Wednesday, September 8, 2010

Eliminating Tenure?

Yesterday, faculty and staff went out for tapas and wine.  We had a lovely time and even managed to speak of things other than work.  On the ride home, I was feeling very positive about my job and my work environment.

Then I got home and read yet another NYT article suggesting the elimination of tenure, and my outlook took a decided turn south.  Frankly, academia is much less attractive without tenure.  And I'd need to get paid a lot more to do it in order to make up for lack of job security.

My first faculty job was in a small liberal arts college that did not have tenure.  I left after a year, largely because of that.  I might well have stayed otherwise, as it was in a lovely place.

This points to a problem that those advocating to eliminate tenure haven't discussed much.  Tenure wouldn't be eliminated all at once everywhere.  So the better or more marketable would flee to those institutions still granting tenure.  The newly nontenured institutions would take a big hit--one that I'm hoping the public R1 universities, at least, wouldn't be willing to risk.  But anyone concerned about the apparent growing division between public and private universities might do well to consider this (assuming the public universities strapped for cash would be first to move toward tenure elimination).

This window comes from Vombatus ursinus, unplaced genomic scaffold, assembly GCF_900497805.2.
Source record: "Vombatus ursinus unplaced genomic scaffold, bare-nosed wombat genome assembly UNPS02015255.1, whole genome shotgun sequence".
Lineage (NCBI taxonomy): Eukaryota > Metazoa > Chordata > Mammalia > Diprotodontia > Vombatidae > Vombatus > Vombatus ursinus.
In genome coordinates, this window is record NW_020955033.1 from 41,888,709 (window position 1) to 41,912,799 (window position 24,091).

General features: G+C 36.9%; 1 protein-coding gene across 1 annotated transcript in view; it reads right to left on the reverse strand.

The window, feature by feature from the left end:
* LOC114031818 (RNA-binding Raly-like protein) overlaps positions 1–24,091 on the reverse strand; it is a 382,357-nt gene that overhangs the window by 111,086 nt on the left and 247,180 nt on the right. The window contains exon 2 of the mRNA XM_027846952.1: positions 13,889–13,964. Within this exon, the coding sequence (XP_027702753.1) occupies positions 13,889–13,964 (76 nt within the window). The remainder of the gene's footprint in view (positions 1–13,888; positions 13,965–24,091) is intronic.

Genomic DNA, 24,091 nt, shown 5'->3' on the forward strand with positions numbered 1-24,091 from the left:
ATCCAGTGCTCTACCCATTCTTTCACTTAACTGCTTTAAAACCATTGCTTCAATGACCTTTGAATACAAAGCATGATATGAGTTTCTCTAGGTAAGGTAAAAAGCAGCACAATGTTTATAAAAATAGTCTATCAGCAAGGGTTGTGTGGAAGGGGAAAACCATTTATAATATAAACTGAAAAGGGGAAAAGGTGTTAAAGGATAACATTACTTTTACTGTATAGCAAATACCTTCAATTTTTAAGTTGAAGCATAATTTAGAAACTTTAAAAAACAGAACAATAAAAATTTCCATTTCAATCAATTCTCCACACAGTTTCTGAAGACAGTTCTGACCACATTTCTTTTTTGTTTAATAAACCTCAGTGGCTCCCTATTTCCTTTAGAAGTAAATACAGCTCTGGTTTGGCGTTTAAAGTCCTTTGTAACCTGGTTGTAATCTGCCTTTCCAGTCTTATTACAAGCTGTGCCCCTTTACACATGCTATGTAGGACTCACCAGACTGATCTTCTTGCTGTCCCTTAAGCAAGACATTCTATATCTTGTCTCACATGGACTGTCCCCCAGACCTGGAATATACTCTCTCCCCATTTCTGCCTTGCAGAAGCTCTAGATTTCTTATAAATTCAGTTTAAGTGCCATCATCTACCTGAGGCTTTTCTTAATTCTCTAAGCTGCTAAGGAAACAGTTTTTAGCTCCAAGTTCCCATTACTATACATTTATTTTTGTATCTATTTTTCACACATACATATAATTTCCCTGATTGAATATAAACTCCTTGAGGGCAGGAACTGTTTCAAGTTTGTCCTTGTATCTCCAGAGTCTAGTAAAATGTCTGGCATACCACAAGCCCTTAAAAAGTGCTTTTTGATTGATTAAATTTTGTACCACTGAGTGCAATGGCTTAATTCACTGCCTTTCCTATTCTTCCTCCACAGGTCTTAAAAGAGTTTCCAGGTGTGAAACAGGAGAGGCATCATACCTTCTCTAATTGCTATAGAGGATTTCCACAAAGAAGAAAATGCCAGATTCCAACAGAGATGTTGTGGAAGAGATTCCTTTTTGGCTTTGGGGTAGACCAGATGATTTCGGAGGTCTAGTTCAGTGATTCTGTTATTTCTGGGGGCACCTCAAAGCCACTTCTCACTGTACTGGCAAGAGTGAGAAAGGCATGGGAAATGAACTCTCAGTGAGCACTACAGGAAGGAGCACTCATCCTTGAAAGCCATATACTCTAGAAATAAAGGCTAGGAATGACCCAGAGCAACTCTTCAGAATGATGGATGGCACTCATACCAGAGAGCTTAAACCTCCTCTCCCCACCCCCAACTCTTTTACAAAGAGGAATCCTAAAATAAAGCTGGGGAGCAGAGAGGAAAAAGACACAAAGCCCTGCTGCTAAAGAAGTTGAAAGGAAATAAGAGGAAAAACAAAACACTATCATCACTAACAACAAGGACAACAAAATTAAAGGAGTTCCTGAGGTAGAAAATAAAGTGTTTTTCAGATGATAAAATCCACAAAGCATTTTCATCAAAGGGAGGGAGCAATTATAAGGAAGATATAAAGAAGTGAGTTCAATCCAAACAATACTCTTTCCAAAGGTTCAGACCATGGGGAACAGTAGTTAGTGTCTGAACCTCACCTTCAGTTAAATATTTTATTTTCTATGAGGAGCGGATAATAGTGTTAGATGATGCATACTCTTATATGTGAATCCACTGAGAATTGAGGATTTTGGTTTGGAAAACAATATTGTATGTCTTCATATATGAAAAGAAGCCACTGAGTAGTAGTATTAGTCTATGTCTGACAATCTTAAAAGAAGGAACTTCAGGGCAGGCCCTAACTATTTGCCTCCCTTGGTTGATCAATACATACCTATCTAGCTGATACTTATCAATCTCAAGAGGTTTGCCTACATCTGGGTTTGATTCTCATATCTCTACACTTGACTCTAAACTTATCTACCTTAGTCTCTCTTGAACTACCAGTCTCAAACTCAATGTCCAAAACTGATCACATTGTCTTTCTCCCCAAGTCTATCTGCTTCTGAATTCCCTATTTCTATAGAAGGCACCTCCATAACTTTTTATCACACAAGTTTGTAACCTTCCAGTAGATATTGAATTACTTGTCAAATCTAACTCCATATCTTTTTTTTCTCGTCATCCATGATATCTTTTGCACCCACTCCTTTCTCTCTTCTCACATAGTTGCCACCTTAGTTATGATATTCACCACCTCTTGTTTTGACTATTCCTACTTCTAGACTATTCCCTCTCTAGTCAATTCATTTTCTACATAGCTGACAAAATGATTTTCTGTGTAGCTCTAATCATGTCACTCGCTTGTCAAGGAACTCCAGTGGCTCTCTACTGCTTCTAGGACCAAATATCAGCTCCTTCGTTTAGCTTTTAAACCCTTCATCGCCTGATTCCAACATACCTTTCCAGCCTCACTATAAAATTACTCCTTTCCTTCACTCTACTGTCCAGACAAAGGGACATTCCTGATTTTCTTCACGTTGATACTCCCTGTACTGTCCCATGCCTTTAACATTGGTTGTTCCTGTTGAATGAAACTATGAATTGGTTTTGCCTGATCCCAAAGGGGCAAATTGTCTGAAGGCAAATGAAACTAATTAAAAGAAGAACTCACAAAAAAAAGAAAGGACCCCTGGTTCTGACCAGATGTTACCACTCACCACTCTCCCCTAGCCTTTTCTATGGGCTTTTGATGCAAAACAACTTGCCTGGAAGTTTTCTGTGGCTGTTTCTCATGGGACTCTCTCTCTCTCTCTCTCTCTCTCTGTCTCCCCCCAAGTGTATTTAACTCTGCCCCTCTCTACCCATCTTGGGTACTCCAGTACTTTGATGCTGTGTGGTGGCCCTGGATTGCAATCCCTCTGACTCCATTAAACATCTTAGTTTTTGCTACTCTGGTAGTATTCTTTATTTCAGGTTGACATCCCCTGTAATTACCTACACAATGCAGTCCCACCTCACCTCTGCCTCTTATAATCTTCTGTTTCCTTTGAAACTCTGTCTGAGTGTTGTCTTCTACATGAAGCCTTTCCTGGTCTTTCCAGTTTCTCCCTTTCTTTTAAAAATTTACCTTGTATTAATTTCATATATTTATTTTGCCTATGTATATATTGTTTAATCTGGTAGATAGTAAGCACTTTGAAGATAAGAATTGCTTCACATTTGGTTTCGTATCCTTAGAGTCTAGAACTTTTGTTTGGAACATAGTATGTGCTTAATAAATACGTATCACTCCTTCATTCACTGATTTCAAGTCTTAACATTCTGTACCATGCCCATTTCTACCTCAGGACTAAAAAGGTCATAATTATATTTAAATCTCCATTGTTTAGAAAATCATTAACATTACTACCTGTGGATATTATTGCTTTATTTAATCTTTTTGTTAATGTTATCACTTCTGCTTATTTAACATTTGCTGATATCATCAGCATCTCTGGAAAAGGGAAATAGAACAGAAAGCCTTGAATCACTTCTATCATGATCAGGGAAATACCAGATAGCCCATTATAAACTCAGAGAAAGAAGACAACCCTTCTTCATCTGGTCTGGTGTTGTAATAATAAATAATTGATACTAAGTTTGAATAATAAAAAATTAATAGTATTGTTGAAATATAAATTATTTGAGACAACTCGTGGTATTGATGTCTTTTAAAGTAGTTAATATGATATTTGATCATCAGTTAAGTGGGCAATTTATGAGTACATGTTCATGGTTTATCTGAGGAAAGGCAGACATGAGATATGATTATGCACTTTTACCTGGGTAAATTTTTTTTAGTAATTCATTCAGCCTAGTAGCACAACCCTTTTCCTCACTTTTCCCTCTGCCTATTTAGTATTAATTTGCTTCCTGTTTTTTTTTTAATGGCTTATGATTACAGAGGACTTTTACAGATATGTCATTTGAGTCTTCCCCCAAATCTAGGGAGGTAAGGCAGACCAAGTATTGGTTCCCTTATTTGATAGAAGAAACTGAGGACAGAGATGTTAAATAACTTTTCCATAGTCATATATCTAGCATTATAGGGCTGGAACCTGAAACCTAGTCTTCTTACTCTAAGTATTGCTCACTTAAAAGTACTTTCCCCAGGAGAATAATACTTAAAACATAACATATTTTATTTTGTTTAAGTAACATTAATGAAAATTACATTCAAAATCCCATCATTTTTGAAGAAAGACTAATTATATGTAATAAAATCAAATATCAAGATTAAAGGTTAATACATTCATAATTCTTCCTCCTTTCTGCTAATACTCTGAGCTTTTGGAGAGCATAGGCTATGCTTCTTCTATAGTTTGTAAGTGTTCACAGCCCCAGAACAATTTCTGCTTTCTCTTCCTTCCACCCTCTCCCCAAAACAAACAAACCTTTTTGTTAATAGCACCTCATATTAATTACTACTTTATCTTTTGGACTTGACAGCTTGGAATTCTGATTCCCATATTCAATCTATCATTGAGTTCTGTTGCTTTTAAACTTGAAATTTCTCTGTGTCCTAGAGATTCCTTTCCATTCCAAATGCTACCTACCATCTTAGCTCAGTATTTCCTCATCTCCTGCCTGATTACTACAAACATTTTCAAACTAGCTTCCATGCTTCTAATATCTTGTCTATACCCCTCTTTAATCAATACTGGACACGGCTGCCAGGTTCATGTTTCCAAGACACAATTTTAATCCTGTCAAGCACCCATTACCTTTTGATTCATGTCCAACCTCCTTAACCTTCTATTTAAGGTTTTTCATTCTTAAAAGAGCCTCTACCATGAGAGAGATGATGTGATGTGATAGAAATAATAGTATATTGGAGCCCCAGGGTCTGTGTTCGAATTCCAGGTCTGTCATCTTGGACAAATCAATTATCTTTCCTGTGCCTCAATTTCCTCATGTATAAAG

Another scenario would be a gradual elimination of tenure, which I believe is already occurring.

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